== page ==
However, manufacturers cannot make thin PCBs of FR-4 material, and therefore, designers must choose from other materials such as Polyimide if they require thinner PCBs. Moreover, the FR-4 material is not suitable for high-speed and high-frequency operation.


    Using a thinner printed circuit board in the USA where a thicker board is necessary, may be fraught with several performance issues. A thinner PCB may not be capable of withstanding the vibration levels in the application, and may develop cracks. On the other hand, a board that is thicker than necessary, may not fit very well in the equipment, leading to aesthetic and performance problems.

    Best Practices for Selecting Suitable PCB Material

    Dielectric Constant: For PCBs meant to operate at high frequencies and with high speed signals, the designer must consider material with high dielectric constant or Dk. If they are using different materials, their Dk must match.

    Coefficient of Thermal Expansion: CTE for different materials in the substrate must match, as should the Z-axis CTE for the substrate match with that of Copper. Mismatch in CTEs can affect Dk.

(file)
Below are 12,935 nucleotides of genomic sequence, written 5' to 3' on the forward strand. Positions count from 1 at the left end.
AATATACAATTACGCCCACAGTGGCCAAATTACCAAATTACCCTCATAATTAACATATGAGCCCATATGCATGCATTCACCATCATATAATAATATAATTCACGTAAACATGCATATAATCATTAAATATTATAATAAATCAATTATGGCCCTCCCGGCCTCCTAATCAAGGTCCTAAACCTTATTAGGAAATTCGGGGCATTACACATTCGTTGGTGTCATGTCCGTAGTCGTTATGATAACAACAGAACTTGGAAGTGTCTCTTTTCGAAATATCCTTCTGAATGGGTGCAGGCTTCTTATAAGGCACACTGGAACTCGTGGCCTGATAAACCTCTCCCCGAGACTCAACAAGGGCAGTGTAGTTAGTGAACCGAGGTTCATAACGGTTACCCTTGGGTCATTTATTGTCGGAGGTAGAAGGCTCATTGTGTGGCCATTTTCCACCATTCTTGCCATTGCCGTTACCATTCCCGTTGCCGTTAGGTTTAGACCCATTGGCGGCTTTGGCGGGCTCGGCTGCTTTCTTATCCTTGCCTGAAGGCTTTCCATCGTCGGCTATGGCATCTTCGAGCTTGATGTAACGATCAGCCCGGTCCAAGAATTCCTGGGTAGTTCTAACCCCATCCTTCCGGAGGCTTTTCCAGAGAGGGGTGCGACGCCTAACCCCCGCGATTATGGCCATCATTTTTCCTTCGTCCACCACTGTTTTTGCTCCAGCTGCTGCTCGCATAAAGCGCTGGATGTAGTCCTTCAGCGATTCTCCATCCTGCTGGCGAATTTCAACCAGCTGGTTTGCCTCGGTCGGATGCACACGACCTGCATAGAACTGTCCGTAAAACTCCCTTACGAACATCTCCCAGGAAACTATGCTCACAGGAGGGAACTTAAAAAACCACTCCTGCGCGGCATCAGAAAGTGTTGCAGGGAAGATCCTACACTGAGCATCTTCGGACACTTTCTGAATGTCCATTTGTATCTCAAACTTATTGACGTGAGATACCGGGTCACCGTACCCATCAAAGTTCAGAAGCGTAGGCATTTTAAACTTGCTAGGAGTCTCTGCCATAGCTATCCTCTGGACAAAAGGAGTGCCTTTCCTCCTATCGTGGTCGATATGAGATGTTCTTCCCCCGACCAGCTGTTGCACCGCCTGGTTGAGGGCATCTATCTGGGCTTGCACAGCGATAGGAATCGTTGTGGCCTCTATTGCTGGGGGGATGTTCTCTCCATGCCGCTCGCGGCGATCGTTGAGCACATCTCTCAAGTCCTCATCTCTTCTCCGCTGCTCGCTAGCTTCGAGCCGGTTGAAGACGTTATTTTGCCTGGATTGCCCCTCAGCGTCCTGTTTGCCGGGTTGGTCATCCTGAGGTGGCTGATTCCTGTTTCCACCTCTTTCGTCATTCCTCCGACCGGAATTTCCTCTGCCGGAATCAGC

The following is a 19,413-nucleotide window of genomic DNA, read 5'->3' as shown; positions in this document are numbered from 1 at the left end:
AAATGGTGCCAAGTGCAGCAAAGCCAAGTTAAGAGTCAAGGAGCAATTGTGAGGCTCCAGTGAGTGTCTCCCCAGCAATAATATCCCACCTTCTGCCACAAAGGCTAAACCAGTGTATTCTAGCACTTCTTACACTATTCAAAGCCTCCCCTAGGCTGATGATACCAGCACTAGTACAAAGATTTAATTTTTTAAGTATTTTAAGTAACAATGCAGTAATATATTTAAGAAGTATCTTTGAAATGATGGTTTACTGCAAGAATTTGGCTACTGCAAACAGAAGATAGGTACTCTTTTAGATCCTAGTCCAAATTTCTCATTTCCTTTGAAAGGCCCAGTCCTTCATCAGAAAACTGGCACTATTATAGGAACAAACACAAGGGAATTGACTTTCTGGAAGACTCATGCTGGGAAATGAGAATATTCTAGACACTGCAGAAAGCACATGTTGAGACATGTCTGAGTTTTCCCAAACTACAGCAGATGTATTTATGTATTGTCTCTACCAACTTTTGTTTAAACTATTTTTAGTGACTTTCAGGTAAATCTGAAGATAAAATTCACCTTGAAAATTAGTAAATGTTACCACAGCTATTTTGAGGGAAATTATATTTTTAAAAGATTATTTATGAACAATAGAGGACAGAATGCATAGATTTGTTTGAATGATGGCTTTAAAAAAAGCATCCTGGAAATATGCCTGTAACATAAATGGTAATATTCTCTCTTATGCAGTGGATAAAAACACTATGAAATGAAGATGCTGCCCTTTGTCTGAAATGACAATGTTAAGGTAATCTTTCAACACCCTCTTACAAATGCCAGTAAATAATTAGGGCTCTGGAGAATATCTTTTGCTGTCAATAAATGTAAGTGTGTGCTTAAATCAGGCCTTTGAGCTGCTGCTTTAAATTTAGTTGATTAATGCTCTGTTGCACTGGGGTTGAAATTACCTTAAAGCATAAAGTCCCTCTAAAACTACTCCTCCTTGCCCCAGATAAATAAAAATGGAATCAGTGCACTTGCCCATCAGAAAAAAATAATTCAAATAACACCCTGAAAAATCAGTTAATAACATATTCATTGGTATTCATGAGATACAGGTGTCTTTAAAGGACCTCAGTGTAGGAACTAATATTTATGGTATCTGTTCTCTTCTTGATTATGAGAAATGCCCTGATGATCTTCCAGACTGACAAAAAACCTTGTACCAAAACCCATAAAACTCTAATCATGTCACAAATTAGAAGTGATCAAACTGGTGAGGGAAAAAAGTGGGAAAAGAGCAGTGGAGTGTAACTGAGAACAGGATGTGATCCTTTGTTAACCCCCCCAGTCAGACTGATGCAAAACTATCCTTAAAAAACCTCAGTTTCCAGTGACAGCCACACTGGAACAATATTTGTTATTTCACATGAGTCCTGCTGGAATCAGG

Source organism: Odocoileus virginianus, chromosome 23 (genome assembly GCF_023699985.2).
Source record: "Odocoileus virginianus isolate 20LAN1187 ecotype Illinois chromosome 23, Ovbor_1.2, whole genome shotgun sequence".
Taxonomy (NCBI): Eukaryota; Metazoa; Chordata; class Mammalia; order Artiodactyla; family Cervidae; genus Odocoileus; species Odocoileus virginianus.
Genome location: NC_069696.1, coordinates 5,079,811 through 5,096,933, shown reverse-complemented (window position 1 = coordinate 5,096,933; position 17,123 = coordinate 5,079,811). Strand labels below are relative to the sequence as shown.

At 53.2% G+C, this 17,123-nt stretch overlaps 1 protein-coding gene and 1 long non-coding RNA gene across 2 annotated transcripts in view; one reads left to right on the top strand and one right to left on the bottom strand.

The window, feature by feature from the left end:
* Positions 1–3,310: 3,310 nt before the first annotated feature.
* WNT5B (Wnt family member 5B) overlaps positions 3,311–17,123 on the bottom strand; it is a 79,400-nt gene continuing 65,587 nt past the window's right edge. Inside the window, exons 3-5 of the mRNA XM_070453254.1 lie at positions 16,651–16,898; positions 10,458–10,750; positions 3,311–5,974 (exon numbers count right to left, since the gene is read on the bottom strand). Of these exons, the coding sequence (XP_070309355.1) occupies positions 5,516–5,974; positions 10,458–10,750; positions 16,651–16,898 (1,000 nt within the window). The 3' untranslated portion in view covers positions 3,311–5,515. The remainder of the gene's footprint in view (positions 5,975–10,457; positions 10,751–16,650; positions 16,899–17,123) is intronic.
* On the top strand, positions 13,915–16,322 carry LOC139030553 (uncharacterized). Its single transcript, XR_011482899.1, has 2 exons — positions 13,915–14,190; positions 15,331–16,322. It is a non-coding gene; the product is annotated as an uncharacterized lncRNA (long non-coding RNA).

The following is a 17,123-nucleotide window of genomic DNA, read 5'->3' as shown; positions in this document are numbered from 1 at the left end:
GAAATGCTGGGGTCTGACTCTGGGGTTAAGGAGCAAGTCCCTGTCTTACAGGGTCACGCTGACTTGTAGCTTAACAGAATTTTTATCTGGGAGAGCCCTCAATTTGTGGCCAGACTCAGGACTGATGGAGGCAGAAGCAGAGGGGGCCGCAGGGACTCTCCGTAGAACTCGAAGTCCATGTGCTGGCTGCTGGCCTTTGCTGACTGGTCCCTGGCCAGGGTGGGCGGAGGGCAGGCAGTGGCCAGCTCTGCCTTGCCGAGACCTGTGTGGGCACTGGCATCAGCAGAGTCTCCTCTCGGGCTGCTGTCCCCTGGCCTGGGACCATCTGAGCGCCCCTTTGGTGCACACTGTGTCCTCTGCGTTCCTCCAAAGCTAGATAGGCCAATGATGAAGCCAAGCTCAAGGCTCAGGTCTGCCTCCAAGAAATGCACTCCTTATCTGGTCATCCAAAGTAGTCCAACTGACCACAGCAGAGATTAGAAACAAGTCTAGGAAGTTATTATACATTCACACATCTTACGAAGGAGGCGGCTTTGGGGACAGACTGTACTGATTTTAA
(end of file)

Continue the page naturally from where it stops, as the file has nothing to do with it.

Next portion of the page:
Substrate Weave: For proper interaction, the material for the substrates must have a tight weave, and they must mesh properly. Materials with a loose weave will impact Dk.

    Use of FR-4: FR-4 is suitable only for low-frequency and low-speed use. For circuits that work at high frequencies and with high-speed signals, FR-4 is an ill-suited material.

    Foil Structure: At higher frequencies, smooth copper foil performs the best.


    Performance of PCBs is all about quality, and well-matched parts ensure this. Substrates of good quality can be a sizable investment. With a choice of proper materials, and a check on manufacturing processes, it is possible to obtain quality and good performance from PCBs at the optimum costs.

Wave Icon